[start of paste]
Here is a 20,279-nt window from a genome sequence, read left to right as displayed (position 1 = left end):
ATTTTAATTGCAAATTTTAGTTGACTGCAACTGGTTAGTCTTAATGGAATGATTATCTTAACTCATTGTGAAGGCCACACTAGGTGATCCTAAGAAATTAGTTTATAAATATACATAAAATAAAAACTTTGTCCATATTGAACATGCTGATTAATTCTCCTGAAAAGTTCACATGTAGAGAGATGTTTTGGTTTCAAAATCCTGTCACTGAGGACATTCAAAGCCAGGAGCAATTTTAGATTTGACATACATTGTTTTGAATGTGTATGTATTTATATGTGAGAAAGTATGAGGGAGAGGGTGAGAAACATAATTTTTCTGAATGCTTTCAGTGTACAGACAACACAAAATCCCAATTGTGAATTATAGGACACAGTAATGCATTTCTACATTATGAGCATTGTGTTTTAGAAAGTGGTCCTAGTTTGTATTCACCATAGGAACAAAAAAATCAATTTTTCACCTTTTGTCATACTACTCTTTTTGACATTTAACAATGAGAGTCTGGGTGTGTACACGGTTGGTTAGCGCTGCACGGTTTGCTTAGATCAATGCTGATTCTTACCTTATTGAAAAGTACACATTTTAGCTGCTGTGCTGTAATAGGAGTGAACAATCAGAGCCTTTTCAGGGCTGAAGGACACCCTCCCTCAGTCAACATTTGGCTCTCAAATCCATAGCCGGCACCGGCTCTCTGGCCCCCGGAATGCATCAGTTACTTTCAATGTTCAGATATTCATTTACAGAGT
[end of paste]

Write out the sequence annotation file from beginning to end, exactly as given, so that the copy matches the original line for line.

Here is a 20,279-nt window from a genome sequence, read left to right as displayed (position 1 = left end):
ATTTTAATTGCAAATTTTAGTTGACTGCAACTGGTTAGTCTTAATGGAATGATTATCTTAACTCATTGTGAAGGCCACACTAGGTGATCCTAAGAAATTAGTTTATAAATATACATAAAATAAAAACTTTGTCCATATTGAACATGCTGATTAATTCTCCTGAAAAGTTCACATGTAGAGAGATGTTTTGGTTTCAAAATCCTGTCACTGAGGACATTCAAAGCCAGGAGCAATTTTAGATTTGACATACATTGTTTTGAATGTGTATGTATTTATATGTGAGAAAGTATGAGGGAGAGGGTGAGAAACATAATTTTTCTGAATGCTTTCAGTGTACAGACAACACAAAATCCCAATTGTGAATTATAGGACACAGTAATGCATTTCTACATTATGAGCATTGTGTTTTAGAAAGTGGTCCTAGTTTGTATTCACCATAGGAACAAAAAAATCAATTTTTCACCTTTTGTCATACTACTCTTTTTGACATTTAACAATGAGAGTCTGGGTGTGTACACGGTTGGTTAGCGCTGCACGGTTTGCTTAGATCAATGCTGATTCTTACCTTATTGAAAAGTACACATTTTAGCTGCTGTGCTGTAATAGGAGTGAACAATCAGAGCCTTTTCAGGGCTGAAGGACACCCTCCCTCAGTCAACATTTGGCTCTCAAATCCATAGCCGGCACCGGCTCTCTGGCCCCCGGAATGCATCAGTTACTTTCAATGTTCAGATATTCATTTACAGAGT